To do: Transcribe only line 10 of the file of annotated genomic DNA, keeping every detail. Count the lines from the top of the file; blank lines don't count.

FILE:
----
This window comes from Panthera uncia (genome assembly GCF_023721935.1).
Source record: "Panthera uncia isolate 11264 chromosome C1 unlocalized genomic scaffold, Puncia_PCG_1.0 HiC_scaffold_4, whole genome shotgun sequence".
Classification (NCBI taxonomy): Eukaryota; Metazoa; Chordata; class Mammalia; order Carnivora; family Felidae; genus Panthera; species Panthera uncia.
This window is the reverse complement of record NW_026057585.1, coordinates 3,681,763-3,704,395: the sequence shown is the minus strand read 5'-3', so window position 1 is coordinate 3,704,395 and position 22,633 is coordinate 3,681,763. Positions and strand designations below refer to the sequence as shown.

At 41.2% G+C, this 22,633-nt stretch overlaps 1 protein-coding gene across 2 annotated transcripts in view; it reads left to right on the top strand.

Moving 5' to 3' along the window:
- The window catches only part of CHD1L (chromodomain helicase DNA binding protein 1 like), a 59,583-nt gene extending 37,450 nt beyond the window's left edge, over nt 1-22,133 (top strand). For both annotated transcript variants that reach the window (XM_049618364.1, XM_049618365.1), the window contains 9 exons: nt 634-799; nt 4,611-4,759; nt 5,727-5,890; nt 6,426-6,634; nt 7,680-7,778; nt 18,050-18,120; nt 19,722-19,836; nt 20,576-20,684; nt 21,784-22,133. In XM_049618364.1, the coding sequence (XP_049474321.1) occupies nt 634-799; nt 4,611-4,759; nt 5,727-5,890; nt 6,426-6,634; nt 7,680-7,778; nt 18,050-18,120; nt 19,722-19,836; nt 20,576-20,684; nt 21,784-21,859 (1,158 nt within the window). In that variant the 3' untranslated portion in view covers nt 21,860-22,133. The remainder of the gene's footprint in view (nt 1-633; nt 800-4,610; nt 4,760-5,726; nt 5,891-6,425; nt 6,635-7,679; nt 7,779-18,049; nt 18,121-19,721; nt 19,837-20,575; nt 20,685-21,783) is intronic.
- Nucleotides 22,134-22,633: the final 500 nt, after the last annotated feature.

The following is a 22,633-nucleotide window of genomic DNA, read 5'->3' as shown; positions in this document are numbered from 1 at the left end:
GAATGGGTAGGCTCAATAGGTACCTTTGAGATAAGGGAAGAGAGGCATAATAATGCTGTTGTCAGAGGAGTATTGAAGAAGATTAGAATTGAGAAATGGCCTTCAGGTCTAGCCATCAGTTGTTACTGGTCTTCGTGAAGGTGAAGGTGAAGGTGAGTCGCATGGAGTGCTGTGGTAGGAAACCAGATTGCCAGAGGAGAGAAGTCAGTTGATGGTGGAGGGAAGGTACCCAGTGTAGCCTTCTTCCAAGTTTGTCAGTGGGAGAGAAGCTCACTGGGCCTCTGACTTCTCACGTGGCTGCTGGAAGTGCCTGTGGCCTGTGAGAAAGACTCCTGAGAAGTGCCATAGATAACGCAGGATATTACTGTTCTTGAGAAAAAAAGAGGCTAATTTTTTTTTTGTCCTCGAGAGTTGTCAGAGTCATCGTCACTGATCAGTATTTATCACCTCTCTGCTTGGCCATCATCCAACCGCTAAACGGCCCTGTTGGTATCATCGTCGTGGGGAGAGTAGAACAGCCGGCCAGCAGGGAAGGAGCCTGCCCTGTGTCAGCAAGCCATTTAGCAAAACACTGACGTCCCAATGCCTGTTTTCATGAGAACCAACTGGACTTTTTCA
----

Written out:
GAATGGGTAGGCTCAATAGGTACCTTTGAGATAAGGGAAGAGAGGCATAATAATGCTGTTGTCAGAGGAGTATTGAAGAAGATTAGAATTGAGAAATGGCCTTCAGGTCTAGCCATCAGTTGTTACTGGTCTTCGTGAAGGTGAAGGTGAAGGTGAGTCGCATGGAGTGCTGTGGTAGGAAACCAGATTGCCAGAGGAGAGAAGTCAGTTGATGGTGGAGGGAAGGTACCCAGTGTAGCCTTCTTCCAAGTTTGTCAGTGGGAGAGAAGCTCACTGGGCCTCTGACTTCTCACGTGGCTGCTGGAAGTGCCTGTGGCCTGTGAGAAAGACTCCTGAGAAGTGCCATAGATAACGCAGGATATTACTGTTCTTGAGAAAAAAAGAGGCTAATTTTTTTTTTGTCCTCGAGAGTTGTCAGAGTCATCGTCACTGATCAGTATTTATCACCTCTCTGCTTGGCCATCATCCAACCGCTAAACGGCCCTGTTGGTATCATCGTCGTGGGGAGAGTAGAACAGCCGGCCAGCAGGGAAGGAGCCTGCCCTGTGTCAGCAAGCCATTTAGCAAAACACTGACGTCCCAATGCCTGTTTTCATGAGAACCAACTGGACTTTTTCA